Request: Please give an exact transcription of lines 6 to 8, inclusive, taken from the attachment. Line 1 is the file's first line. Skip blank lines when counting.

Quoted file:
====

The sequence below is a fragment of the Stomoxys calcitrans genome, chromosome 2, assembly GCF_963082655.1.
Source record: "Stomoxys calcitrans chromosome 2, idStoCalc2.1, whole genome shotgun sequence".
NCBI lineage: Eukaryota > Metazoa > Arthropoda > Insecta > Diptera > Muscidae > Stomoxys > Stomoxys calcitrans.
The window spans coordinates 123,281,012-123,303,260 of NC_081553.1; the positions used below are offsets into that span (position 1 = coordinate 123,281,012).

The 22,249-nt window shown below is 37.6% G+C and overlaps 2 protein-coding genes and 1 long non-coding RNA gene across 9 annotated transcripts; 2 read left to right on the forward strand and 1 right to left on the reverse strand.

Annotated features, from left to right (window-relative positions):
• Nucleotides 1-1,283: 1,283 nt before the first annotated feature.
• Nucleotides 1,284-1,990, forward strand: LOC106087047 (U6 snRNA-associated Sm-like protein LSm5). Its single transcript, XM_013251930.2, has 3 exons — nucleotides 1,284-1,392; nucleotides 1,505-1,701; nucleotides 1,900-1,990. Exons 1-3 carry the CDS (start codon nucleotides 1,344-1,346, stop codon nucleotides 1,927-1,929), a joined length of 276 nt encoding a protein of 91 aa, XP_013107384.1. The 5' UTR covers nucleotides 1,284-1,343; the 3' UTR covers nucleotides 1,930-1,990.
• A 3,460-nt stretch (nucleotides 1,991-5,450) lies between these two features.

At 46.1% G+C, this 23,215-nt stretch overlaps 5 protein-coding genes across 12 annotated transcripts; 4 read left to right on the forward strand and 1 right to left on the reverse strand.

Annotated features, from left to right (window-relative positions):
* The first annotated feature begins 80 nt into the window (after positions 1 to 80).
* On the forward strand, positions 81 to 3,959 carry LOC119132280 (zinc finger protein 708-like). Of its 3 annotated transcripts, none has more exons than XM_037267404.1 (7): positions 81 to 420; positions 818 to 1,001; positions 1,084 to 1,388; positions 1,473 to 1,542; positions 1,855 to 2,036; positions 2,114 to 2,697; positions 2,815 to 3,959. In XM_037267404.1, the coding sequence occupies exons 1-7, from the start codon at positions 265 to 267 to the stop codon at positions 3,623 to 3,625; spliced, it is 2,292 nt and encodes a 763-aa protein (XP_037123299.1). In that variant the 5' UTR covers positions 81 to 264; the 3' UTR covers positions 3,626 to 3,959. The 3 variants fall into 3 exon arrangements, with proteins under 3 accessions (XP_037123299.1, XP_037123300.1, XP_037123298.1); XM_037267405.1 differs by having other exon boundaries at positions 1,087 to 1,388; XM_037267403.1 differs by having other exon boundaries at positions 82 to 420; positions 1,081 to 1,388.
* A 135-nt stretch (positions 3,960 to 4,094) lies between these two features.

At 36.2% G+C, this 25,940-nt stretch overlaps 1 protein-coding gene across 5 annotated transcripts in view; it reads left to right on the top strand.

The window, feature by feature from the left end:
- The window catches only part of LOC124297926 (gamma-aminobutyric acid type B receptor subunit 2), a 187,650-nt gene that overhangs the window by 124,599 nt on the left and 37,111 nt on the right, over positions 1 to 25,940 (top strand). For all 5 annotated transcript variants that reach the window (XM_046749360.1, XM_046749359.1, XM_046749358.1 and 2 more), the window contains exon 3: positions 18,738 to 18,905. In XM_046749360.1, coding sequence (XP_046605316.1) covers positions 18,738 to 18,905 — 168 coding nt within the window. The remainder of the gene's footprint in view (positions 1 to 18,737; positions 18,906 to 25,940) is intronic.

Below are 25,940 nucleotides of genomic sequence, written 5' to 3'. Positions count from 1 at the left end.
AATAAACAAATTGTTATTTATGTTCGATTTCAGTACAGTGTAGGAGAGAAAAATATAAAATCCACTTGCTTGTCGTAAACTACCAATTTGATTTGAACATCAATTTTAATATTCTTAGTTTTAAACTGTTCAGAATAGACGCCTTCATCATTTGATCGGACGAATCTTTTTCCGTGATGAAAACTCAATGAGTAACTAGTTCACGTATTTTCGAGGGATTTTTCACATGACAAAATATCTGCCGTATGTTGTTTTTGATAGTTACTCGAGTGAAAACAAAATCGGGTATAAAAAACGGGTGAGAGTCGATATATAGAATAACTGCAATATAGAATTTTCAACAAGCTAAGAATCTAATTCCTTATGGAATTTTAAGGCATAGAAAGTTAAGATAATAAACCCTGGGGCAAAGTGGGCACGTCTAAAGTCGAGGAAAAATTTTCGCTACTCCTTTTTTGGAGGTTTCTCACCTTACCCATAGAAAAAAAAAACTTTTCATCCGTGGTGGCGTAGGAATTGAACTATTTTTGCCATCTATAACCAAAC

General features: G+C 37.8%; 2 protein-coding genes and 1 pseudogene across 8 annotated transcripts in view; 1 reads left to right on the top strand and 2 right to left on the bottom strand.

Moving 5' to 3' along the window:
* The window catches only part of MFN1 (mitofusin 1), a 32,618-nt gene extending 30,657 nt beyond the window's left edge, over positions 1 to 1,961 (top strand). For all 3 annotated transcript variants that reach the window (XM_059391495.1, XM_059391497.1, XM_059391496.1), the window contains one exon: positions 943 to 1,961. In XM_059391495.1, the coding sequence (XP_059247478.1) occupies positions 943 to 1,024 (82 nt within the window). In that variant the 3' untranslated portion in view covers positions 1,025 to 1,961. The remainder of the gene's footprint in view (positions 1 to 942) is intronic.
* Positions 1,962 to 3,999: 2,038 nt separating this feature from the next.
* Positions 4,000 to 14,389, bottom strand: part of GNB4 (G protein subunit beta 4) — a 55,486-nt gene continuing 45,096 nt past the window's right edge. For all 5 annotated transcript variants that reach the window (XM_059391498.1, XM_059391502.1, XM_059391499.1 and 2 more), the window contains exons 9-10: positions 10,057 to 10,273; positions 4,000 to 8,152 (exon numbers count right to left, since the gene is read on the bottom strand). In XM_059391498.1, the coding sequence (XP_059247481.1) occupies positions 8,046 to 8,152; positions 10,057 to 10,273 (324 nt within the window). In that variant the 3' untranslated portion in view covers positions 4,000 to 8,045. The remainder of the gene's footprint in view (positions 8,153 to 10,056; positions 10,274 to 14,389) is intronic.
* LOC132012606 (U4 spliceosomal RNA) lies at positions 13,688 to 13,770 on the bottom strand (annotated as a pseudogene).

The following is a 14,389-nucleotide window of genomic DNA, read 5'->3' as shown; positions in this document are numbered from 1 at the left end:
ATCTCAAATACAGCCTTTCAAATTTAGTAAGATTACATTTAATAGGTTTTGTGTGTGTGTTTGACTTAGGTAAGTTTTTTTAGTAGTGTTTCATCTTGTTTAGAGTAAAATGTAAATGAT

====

Annotated features, from left to right (window-relative positions):
• Nucleotides 1-1,283: 1,283 nt before the first annotated feature.
• Nucleotides 1,284-1,990, forward strand: LOC106087047 (U6 snRNA-associated Sm-like protein LSm5). Its single transcript, XM_013251930.2, has 3 exons — nucleotides 1,284-1,392; nucleotides 1,505-1,701; nucleotides 1,900-1,990. Exons 1-3 carry the CDS (start codon nucleotides 1,344-1,346, stop codon nucleotides 1,927-1,929), a joined length of 276 nt encoding a protein of 91 aa, XP_013107384.1. The 5' UTR covers nucleotides 1,284-1,343; the 3' UTR covers nucleotides 1,930-1,990.